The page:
A good example can be seen in James 2.  I like the way the Revised English Bible puts it.  Here’s how it begins (vv. 1-4):

“My friends, you believe in our Lord Jesus Christ who reigns in glory and you must always be impartial.  For instance, two visitors may enter your meeting, one a well-dressed man with gold rings, and the other a poor man in grimy clothes.  Suppose you pay special attention to the well-dressed man and say to him, ‘Please take this seat,’ while to the poor man you say, ‘You stand over there, or sit here on the floor by my footstool,’ do you not see that you are discriminating among your members and judging by wrong standards?”

We’re presented with the age-old problem of favoritism of the rich over the poor, as well as judging the book by its cover.  We may say, “Of course, everyone should be treated equally.  Who would disagree with that?”  But when we’re put to the test, a whole other thing might be the result.

Other religious traditions have similar stories.  Here’s one from 15th century Japan:[1]

“Once upon a time, the Zen masters teach, wealthy donors invited Master Ikkyu to a banquet.  The Master arrived there dressed in beggar’s robes.  His host, not recognizing him in this garb, hustled him away: ‘We cannot have you here at the doorstep.  We are expecting the famous Master Ikkyu any moment.’  The Master went home, changed into his ceremonial robe of purple brocade, and again presented himself at his host’s doorstep where he was received with great respect and ushered into the banquet room.  There, he took off his stiff robe, sat it upright at the dinner table and said, ‘I presume that it is my robe you have invited since when I first arrived without it a little while ago, you showed me away.’”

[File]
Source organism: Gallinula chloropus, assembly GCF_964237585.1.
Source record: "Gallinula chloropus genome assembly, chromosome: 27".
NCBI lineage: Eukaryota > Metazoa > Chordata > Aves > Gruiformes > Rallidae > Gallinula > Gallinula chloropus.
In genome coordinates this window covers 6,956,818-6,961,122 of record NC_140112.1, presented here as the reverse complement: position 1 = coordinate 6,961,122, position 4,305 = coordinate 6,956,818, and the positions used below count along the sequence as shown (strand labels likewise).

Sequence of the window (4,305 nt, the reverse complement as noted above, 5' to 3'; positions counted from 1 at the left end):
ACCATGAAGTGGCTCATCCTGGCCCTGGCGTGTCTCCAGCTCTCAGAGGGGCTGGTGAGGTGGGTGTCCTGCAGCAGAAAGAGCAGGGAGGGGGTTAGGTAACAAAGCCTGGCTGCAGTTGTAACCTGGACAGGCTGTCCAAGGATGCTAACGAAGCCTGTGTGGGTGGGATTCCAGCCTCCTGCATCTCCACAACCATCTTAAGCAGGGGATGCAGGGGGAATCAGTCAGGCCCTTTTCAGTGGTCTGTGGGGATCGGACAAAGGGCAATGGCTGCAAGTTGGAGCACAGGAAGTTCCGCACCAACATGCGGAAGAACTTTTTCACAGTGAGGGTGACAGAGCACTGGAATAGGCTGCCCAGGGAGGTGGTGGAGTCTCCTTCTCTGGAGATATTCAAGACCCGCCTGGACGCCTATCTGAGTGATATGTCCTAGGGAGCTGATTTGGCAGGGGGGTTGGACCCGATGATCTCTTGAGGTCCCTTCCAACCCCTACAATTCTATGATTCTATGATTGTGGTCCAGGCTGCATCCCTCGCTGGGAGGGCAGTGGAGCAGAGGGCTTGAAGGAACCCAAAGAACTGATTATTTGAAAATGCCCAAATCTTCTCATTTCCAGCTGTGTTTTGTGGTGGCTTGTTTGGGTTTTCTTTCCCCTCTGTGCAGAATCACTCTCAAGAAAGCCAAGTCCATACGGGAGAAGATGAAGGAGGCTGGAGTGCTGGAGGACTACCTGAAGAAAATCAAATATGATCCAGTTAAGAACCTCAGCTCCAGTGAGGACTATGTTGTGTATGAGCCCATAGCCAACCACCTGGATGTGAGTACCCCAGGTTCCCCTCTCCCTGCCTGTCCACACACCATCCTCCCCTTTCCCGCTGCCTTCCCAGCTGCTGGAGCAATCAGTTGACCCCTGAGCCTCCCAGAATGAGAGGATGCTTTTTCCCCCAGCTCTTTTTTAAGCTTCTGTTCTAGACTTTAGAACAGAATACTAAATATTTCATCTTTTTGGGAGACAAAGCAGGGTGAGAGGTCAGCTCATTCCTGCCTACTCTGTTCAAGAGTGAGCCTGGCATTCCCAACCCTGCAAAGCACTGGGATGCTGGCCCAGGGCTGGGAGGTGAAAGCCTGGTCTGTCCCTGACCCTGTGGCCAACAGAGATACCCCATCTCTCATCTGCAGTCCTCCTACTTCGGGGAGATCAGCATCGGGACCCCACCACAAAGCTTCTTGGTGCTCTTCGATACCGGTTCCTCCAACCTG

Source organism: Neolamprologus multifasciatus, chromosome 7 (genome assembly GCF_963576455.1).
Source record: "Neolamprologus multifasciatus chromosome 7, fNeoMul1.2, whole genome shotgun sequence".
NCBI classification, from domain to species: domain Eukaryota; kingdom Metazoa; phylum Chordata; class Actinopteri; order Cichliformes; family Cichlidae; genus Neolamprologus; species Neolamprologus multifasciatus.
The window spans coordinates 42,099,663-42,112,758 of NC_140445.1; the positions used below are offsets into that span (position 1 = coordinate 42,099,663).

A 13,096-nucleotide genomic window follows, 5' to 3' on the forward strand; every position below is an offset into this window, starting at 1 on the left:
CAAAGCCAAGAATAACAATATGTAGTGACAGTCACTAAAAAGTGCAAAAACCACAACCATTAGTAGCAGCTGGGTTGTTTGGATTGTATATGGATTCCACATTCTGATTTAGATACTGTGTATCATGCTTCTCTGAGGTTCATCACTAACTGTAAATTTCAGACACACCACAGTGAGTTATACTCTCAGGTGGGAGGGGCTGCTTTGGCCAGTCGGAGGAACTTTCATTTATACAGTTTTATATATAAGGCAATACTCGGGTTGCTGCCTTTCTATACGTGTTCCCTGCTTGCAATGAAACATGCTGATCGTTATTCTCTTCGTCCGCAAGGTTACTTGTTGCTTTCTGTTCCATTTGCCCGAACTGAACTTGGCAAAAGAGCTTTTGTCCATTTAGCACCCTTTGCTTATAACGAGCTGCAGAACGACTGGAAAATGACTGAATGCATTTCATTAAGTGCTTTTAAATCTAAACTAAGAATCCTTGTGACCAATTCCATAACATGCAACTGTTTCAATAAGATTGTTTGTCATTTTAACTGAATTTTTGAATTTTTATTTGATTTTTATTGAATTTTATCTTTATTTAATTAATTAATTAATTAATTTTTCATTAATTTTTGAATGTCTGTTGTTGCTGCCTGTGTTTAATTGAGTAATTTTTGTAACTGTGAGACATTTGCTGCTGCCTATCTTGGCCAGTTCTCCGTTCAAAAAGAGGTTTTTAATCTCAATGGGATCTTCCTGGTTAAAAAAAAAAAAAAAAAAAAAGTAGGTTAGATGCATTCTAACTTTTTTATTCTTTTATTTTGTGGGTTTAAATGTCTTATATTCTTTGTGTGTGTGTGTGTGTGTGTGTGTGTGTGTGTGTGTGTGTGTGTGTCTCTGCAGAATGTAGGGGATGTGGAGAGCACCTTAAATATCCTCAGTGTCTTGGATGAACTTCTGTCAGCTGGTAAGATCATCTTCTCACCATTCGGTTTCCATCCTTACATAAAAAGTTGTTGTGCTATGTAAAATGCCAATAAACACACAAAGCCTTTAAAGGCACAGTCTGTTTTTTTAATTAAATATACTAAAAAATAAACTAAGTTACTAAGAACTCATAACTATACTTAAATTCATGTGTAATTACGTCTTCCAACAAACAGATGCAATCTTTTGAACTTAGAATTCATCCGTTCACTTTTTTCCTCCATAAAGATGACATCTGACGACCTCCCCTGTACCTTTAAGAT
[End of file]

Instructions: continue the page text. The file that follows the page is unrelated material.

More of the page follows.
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[Ikkyu, 1394-1481]

No one is eager to admit to being apprehensive when confronted by someone in shabby clothes.

Still, it’s a role we play all the time.  I know I have played it too often.  When we lived in Jamestown, there was a certain lady I noticed walking through our neighborhood.  Even in warm weather, even hot weather, she would be dressed in a winter coat—and it was a grungy winter coat.  She looked “different”; she was the kind of person we’re “supposed” to avoid.